By Michael Bellmore
With applications for PwC’s 2017/2018 Summer Vacation Program officially opening, I thought now would be the perfect time for me to offer some tips on the recruitment process!
I’ve worked across the Careers Engagement team at Chartered Accountants ANZ, as well as the Campus Recruitment and Private Clients teams at PwC. So, I thought I’d draw on my experiences to offer some advice on applications, interviews and how to make the most of a vacationer, internship or clerkship position.
When you’re applying for a program…
There’s plenty of advice out there on how to excel in the recruitment and interview processes. One key message that continues to pop up is the importance of research. Before applying for a program, applicants should gain an understanding of the organisation’s core values. Applicants should also find out what specific competencies or skills are sought after by the organisation and touch on these whenever possible.
When you’re being interviewed…
When it comes to interviews, I always recommend using the STAR technique. STAR comes in handy when you’re hit with tricky behavioural questions such as, “Tell us about a time when you demonstrated…”
I also want to emphasise the importance of being genuine and authentic with your responses. “Authenticity” is the flavour of the month across corporate management thought leadership. Trust me when I say that you’ll stand out from the hundreds of applicants if you bring authenticity to an interview.
Think of a time when a friend, colleague, politician or acquaintance has been disingenuous or fake (which we can instinctively detect…). Didn’t it make you feel uncomfortable? Well, your interviewers will ALSO feel uncomfortable if an interviewee isn’t being open and authentic.
When you’ve scored a vacationer position, internship or clerkship…
Your performance in a junior role won’t be assessed purely on your knowledge and skillset. Whilst basic business acumen and technical knowledge are both necessary, I assess the performance of a candidate largely on their attitude and thirst to learn.
This is reflected in PwC’s Learning and Development 70:20:10 model. The model is based on the idea that learning involves a combination of ‘doing’ (70%), learning from others (20%) and formal learning (10%).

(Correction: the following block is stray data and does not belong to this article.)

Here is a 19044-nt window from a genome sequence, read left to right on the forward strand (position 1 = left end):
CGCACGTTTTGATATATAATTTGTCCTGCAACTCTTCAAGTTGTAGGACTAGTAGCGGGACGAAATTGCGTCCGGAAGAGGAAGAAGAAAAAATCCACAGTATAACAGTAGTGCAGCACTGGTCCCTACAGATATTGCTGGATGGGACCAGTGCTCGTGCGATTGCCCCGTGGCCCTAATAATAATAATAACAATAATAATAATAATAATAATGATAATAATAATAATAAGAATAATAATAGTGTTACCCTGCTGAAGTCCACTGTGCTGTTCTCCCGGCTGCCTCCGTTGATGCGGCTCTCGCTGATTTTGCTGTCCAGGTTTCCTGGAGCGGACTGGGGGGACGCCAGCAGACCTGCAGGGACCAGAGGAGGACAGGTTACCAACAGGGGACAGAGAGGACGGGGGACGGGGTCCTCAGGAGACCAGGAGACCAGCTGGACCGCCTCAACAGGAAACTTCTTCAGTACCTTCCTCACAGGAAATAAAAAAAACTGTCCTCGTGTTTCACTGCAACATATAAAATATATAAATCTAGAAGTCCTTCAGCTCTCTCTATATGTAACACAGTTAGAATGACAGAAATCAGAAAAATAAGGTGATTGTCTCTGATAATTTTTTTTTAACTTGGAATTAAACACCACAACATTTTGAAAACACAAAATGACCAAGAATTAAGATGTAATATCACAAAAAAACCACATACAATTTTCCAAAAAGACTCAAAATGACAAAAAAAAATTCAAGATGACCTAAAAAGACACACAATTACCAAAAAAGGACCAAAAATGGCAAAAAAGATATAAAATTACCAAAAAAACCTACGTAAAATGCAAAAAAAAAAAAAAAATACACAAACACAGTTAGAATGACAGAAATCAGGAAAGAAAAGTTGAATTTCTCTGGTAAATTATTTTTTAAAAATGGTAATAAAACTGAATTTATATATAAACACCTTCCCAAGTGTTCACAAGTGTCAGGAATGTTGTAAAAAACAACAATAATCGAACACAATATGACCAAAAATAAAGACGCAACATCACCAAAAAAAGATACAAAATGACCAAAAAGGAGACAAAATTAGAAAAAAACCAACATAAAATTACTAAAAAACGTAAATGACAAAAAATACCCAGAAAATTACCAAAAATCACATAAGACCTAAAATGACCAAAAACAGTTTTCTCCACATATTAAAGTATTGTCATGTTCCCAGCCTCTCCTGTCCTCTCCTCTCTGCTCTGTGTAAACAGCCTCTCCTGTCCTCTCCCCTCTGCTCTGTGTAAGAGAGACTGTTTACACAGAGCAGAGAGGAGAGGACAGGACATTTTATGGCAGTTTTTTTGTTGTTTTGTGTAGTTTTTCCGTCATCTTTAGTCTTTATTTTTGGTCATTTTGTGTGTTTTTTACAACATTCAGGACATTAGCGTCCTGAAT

If you’re asked to prepare an agenda for a meeting, I’d suggest that you identify the purpose of the meeting and find out how it contributes to the overall project. Better yet, ask your senior if you can attend the meeting and offer to note down minutes and action points.
When you receive instructions, repeat them back to your senior or write them down to ensure that you understand your assigned tasks.
When you’re taking a lunch break…
Don’t underestimate the importance of building close relationships with each of your colleagues. Get to know your workmates in a social setting, without the stresses of deadlines and meetings.
I find it annoying when I invite a new staff member for a coffee downstairs and they respond with, “No thanks, I don’t drink coffee”. I don’t mind if you order a juice or hot chocolate. I don’t mind if you just come for the walk! I’m inviting you to join me for a relaxed 10-minute break away from our desks. A $3.50 coffee with a colleague can do wonders for your network!
Every time I’ve joined a new team or company, I deliberately didn’t pack lunch for at least the first two weeks. This encourages you to go for a walk and have meal with members of the team who also didn’t bring lunch. You’ll quickly get to know everyone in your team, juniors through to seniors. Ultimately, building strong relationships with your colleagues will help later down the track, when your performance is being assessed. Partners and managers will be more inclined to offer graduate roles to employees with whom they have strong relationships.
Keep in mind…
Throughout your vacation placement, internship or clerkship, it’s important for YOU to assess whether the team or company is a good fit for you.
Be sure to meet with your supervisor or HR contact to provide constructive feedback relating to your program. This allows the company to ensure a positive experience for future students who partake in the program.
Feature image courtesy of Pexels.